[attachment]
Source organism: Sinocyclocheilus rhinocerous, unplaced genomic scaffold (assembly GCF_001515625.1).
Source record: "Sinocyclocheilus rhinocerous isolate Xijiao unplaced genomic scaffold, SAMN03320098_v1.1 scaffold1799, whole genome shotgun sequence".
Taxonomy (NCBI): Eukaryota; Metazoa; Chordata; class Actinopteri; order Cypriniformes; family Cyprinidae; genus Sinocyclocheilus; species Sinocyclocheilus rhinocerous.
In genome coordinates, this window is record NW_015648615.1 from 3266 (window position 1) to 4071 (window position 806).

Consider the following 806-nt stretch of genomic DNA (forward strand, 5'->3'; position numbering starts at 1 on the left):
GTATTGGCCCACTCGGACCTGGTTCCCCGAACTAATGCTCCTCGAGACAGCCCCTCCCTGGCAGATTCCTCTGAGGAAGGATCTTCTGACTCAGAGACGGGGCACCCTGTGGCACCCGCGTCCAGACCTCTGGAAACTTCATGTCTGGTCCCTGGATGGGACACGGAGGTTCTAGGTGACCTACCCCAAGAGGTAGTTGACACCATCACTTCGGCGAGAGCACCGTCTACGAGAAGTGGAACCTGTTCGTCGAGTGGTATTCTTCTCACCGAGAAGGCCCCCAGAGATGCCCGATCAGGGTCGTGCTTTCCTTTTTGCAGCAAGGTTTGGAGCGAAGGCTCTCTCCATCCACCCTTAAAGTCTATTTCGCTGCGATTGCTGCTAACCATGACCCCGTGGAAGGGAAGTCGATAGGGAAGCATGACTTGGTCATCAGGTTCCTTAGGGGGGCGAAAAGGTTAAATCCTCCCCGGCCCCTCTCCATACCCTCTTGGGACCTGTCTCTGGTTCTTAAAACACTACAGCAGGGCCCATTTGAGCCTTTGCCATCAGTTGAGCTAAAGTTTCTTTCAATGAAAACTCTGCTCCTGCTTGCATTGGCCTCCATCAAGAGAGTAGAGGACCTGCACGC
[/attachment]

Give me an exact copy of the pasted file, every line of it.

Source organism: Sinocyclocheilus rhinocerous, unplaced genomic scaffold (assembly GCF_001515625.1).
Source record: "Sinocyclocheilus rhinocerous isolate Xijiao unplaced genomic scaffold, SAMN03320098_v1.1 scaffold1799, whole genome shotgun sequence".
Taxonomy (NCBI): Eukaryota; Metazoa; Chordata; class Actinopteri; order Cypriniformes; family Cyprinidae; genus Sinocyclocheilus; species Sinocyclocheilus rhinocerous.
In genome coordinates, this window is record NW_015648615.1 from 3266 (window position 1) to 4071 (window position 806).

Consider the following 806-nt stretch of genomic DNA (forward strand, 5'->3'; position numbering starts at 1 on the left):
GTATTGGCCCACTCGGACCTGGTTCCCCGAACTAATGCTCCTCGAGACAGCCCCTCCCTGGCAGATTCCTCTGAGGAAGGATCTTCTGACTCAGAGACGGGGCACCCTGTGGCACCCGCGTCCAGACCTCTGGAAACTTCATGTCTGGTCCCTGGATGGGACACGGAGGTTCTAGGTGACCTACCCCAAGAGGTAGTTGACACCATCACTTCGGCGAGAGCACCGTCTACGAGAAGTGGAACCTGTTCGTCGAGTGGTATTCTTCTCACCGAGAAGGCCCCCAGAGATGCCCGATCAGGGTCGTGCTTTCCTTTTTGCAGCAAGGTTTGGAGCGAAGGCTCTCTCCATCCACCCTTAAAGTCTATTTCGCTGCGATTGCTGCTAACCATGACCCCGTGGAAGGGAAGTCGATAGGGAAGCATGACTTGGTCATCAGGTTCCTTAGGGGGGCGAAAAGGTTAAATCCTCCCCGGCCCCTCTCCATACCCTCTTGGGACCTGTCTCTGGTTCTTAAAACACTACAGCAGGGCCCATTTGAGCCTTTGCCATCAGTTGAGCTAAAGTTTCTTTCAATGAAAACTCTGCTCCTGCTTGCATTGGCCTCCATCAAGAGAGTAGAGGACCTGCACGC